Technology, and the innovation behind it, moves quickly. It appears that every time we turn around there is a new product, a new system, a new must-have that will revolutionize the way we interact with the world around us and the people in it. The rapid pace at which tech moves makes for exciting times indeed, but there is a little known danger from the quick product turnarounds and constant innovation we have come to expect.  In a mounting fight against the toxic e-waste stemming from our increasing number of outdated and discarded technologies, we are forced to question the ethical implications of our dependence on the latest and greatest gadgets. As electronics – computers, televisions, VCRs, stereos or copiers – reach the end of their “useful life,” the issue of how to safely and effectively dispose of their parts, some of which can be hazardous, becomes cause for concern. As an issue that often goes unconsidered, the solution to e-waste is one that depends on education, conversation, and information proliferation.

To facilitate conversations about effective and safe disposal solutions for e-waste, Liquid Technology, a full-service IT asset disposition (ITAD) company that offers a complete suite of services designed to help companies manage their hardware assets, introduced The Tech Bench. The Tech Bench is an educational podcast that features interviews with experts in the IT industry and surrounding fields. The weekly podcast is designed to tackle topics like cloud infrastructure, e-waste regulation, data destruction, and diversity in tech to stimulate and encourage much-needed conversation about contemporary issues that plague the industries we depend on.

In episode one, Liquid Technology featured an interview with Founder and Executive Director of the Basel Action Network (BAN), Jim Puckett. The episode featured insights on the issue of e-waste from Puckett, who has worked for decades in the fight against trading toxic waste. In this episode, he shared how he started in the e-waste industry, why e-Stewards (BAN’s electronic waste recycling standard) is a superior standard, and how the Basel Action Network’s new initiative of using GPS trackers is exposing fake recyclers and so much more.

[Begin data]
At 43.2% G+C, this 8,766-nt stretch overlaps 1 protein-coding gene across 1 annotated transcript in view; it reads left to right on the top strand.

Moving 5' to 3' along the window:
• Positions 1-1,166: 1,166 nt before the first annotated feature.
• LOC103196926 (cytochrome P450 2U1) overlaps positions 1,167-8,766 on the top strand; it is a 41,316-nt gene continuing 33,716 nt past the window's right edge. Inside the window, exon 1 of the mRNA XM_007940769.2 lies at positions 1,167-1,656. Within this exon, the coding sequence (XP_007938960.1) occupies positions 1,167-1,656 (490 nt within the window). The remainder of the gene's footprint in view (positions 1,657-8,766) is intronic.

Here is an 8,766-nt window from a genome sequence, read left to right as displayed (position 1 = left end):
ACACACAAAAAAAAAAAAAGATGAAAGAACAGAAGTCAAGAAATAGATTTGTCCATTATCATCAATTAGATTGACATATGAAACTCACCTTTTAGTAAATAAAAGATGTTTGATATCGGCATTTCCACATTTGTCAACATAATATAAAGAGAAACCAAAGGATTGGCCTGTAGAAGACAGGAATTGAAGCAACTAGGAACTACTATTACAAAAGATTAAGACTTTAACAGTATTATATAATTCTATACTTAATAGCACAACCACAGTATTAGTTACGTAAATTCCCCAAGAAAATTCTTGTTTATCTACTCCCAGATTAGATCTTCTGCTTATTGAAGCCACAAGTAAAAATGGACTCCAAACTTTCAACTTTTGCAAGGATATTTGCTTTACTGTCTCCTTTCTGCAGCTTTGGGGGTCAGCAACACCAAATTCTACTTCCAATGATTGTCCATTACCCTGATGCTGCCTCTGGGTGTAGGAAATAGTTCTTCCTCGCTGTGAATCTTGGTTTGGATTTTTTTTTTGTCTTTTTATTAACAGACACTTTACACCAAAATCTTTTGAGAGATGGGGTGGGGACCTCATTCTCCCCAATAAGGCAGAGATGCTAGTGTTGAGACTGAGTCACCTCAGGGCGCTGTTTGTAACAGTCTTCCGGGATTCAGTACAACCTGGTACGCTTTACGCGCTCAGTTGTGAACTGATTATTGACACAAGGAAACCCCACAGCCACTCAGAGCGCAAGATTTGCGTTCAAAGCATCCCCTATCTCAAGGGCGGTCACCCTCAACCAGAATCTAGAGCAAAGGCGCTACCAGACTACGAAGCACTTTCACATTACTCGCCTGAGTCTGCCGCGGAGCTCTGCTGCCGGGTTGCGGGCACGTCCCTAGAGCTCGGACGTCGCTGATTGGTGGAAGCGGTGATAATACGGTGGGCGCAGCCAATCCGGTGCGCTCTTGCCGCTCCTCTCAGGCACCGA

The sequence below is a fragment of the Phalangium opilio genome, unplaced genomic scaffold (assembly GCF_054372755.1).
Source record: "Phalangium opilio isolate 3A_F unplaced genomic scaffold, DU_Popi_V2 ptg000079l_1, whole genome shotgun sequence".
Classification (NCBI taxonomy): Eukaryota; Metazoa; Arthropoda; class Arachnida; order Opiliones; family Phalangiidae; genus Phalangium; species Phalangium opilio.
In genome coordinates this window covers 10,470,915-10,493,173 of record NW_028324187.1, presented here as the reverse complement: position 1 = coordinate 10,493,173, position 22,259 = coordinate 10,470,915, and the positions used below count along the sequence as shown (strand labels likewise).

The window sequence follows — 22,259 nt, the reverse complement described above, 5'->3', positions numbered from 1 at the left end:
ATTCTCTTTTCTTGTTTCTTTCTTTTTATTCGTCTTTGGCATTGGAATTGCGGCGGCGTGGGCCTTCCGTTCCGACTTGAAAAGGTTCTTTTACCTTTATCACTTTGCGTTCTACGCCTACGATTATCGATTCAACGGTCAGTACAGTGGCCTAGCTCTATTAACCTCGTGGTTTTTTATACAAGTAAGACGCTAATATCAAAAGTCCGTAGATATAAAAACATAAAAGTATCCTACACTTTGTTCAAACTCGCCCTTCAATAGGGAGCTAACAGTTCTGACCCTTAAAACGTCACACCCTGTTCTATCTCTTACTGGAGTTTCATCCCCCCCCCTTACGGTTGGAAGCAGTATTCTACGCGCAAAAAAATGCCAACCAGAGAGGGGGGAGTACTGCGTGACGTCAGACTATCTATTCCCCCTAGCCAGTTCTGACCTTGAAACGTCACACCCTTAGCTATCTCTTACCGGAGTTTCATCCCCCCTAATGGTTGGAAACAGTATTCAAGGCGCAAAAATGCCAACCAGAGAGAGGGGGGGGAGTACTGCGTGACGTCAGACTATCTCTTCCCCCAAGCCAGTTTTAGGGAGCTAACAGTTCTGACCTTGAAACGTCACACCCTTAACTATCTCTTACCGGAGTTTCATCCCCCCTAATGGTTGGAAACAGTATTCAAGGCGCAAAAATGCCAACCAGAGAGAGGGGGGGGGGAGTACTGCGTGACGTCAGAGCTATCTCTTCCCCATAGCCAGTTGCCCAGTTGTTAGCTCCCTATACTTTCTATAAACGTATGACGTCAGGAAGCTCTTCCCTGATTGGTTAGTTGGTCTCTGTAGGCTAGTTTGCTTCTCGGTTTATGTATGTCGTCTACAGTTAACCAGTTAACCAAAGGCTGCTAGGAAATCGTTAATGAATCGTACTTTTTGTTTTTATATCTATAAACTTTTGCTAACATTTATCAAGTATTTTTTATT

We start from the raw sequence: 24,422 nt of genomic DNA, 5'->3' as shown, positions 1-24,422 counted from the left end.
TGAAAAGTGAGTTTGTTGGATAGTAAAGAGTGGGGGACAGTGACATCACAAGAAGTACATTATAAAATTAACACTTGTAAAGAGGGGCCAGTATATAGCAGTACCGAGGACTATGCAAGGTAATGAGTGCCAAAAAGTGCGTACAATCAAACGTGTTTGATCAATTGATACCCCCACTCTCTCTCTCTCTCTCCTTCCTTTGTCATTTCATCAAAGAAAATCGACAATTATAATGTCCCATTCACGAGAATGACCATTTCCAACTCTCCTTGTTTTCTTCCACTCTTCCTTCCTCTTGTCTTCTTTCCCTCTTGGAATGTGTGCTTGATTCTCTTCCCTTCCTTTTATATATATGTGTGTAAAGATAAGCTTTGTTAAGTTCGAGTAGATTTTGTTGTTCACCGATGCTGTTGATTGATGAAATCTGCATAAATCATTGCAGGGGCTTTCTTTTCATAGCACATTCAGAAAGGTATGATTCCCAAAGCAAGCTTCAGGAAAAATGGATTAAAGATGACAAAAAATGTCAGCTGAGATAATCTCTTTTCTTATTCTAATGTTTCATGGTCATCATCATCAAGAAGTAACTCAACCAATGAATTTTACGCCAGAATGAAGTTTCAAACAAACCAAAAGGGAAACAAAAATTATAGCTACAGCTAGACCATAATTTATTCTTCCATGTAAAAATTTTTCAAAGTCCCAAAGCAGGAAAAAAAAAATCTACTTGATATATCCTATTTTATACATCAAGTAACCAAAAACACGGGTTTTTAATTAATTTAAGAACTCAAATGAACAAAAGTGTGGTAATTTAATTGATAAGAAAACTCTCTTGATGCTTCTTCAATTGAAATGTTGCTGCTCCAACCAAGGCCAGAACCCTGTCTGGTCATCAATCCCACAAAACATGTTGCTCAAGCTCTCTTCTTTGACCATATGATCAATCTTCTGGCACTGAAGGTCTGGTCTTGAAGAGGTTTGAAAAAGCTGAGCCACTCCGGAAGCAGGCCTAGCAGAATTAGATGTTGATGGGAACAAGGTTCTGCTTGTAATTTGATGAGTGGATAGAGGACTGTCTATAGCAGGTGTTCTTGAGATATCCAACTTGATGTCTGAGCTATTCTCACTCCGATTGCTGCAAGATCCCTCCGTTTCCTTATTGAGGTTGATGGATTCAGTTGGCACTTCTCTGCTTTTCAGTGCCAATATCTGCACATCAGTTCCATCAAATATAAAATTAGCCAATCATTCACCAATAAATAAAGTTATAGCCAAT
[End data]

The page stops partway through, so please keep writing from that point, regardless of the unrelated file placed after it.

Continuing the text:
The spark that ignited Puckett’s work was The Basel Convention. Eventually becoming the Basel Action Network’s namesake, the convention is an international treaty designed to reduce the movement of hazardous waste between nations. Signed in 1989, this treaty and the concern for the waste output of wealthy countries being ineffectively and unsafely dismantled in poorer countries became the impetus for BAN’s efforts, including the e-Stewards program, which supports and promotes ethical recycling of e-waste.

Puckett shared an anecdote about his travels, describing how they inspired his passion about this issue and sent a shockwave around the world and the industry. He notes his trip to Guiyu in Guangdong Province, China, as being particularly poignant. He remembers “mountains of electronic waste” coming in a constant stream. He describes “truckload after truckload, unloaded on the streets,” all of it being broken down by hand. Not only was it a shocking sight to behold, but toxic runoff and “all kinds of tin and lead fumes” from cooked circuit boards hung in the air, ruined the groundwater and was causing the “most horrific contamination that’s ever been documented” in terms of dioxins and heavy metal contamination. When the local children’s blood was tested, the toxicity was showcased there as well. His narrative highlighted the massive level of devastation, along with its ruinous effects on local populations and ecosystems, noting that this information was being overlooked by American media.